Radios are the farthest reaching tool in Rwanda. Equipped with climate information, they have become a key messenger for farmers in creating resilient food systems.
In Rwanda, radio coverage is 98%, which makes radio broadcasts the main awareness raising tool for local communities. Climate change, climate risk and adaptation related information are mainly shared through the radio and agriculture extensionists. Therefore, in collaboration with Radio Huguka, a local community radio, the Rwanda Climate Services for Agriculture (RCSA) project has created 225 listeners’ clubs. These clubs are headed by farmer promoters, trained in Participatory Integrated Climate Services for Agriculture (PICSA)* and also in managing such clubs.
The listeners' clubs encourage farmers to actively follow climate and agriculture related information in order to enhance their knowledge and capacity to mitigate, adapt and manage climate risks in agriculture. During the Huguka show, farmers call and send messages and questions focused on climate services in agriculture. At least three clubs participate and directly share their views during the broadcasts. As journalists facilitate the talk shows, experts from the Ministry of Agriculture and Animal Resources (MINAGRI), the Rwanda Agriculture Board (RAB) and the Rwanda Meteorology Agency (Meteo Rwanda) respond to the inquiries of farmers.
In a recent visit to the Abahuje Tunza club, located in the southern province and Icyizere Cy’ejo Heza club from the eastern province, around 25 club members met at a members’ home to listen to the Huguka show. Following along the direct broadcast through a small radio and the telephone of the club leader, the farmers learned about the use of climate information for agricultural livelihoods.
Radio broadcasts are a key climate awareness tool for farmers in Rwanda. Photo: Y. Munyangeri (CIAT-Rwanda)
A look into farmer radio broadcasts
The Huguka show is also an opportunity for farmers raise their concerns about climate change and agriculture and learn about other practices. This contributes to increased engagement in finding solutions. “In our region, we don't know techniques for storing fodder during the dry season, so we are happy to learn from experts or farmers from other regions” said the village leader and Abahuje Tunza club member, Eduard Mugenzi, during the broadcast on fodder storage. “We have an old technique that we use to store livestock food by putting the grass in a pit and covering it with shrubs and soil to keep them from drying” responded a farmer from the western province. As many other club members were unfamiliar with the technique, experts from RAB will be brought in to fill this knowledge gap and explain more on fodder and storage in the dry season.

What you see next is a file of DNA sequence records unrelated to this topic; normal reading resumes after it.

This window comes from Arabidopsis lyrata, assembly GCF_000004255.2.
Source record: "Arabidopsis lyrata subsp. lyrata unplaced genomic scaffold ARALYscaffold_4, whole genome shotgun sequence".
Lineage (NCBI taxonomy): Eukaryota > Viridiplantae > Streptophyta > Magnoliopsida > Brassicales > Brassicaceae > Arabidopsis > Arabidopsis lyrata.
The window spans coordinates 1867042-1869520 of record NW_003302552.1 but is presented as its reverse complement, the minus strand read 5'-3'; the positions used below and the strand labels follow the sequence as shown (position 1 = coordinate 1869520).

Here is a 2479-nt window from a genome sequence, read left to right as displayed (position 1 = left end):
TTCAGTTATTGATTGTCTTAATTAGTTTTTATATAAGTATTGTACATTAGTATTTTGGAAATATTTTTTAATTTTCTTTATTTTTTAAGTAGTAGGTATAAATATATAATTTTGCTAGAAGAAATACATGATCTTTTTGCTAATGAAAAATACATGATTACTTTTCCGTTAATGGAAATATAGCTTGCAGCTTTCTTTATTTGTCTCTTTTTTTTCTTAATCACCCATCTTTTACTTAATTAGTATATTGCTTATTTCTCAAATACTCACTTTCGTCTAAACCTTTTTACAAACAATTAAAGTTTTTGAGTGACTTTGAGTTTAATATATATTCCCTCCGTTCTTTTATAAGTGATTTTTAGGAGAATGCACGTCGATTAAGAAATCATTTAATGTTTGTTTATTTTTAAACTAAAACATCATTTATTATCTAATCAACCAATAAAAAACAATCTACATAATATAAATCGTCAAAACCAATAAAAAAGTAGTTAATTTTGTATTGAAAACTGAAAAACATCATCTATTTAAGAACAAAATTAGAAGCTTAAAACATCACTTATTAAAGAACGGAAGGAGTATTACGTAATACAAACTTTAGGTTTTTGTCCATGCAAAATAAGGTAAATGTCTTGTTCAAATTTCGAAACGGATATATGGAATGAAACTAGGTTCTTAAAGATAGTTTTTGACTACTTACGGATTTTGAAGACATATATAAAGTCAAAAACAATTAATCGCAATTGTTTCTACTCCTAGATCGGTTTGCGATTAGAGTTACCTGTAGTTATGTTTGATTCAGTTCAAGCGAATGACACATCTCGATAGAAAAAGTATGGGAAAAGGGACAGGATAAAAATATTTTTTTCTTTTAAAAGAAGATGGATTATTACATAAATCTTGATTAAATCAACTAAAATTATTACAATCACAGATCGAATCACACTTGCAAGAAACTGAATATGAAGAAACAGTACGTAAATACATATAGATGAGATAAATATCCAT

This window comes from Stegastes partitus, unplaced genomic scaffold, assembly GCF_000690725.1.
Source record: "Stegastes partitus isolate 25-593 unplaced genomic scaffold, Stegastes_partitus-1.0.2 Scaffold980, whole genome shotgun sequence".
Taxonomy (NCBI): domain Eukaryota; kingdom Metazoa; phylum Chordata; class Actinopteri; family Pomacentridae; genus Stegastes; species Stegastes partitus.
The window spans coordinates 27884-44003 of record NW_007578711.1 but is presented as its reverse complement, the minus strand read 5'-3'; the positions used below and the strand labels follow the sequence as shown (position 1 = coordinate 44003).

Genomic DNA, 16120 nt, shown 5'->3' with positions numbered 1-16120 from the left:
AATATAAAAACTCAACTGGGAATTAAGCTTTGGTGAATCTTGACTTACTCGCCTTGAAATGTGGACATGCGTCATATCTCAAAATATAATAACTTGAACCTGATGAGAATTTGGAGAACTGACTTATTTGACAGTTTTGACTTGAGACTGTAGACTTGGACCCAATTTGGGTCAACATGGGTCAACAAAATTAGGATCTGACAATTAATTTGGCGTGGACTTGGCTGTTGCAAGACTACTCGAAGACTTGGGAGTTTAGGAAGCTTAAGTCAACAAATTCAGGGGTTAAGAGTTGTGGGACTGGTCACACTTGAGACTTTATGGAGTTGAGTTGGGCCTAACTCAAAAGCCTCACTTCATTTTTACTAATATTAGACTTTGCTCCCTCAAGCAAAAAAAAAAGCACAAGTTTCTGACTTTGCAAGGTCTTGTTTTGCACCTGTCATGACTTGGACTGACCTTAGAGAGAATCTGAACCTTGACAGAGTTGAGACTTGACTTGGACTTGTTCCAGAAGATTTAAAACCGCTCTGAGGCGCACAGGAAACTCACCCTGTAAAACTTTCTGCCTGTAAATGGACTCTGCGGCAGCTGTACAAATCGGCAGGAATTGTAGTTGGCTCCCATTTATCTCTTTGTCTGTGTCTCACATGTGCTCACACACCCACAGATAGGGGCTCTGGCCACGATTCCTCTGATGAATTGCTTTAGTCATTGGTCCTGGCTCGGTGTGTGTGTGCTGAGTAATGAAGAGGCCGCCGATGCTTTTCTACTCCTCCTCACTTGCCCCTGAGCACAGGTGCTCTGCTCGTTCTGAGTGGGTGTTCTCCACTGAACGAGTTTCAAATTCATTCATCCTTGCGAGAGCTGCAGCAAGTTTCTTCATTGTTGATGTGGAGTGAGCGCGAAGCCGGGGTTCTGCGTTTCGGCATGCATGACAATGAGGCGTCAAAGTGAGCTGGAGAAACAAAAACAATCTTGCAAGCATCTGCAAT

In the broadcast on pest control, members of Icyizere Cy’ejo Heza club shared their concerns about armyworms that destroy maize crops. While the pest is common to many farmers, they have limited knowledge on its control. “Until now, we have no solution to the armyworms and it’s really a big problem since they destroy whole crops and we really suffer from crop losses” said Augustin Nyabyenda, a club member of Icyizere Cy’ejo Heza. To address such challenges, the Huguka show has equipped farmers with new techniques and skills, becoming something of a knowledge basin. Specific skillsets include using seasonal forecasts every season, planting in lines, preparing the land before the season starts and using fertilizers to help crops survive climate variabilities during the season.
Farmers have expressed that they enjoy participating in the listeners' clubs and are particularly happy to share their perspectives on the radio. Club members come from all walks of life, even including those in charge of village development and health coverage, boosting the acceptance of the agro-climate broadcasts across the villages.
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* PICSA is a participatory agricultural extension approach, developed by researchers at the University of Reading. PICSA aims to support smallholder farmers to make informed decisions, under variable and changing climatic conditions. It does this through combining: i) accurate, locally-specific climate and weather information, ii) locally relevant crop, livestock and livelihood options, and iii) participatory decision-making tools.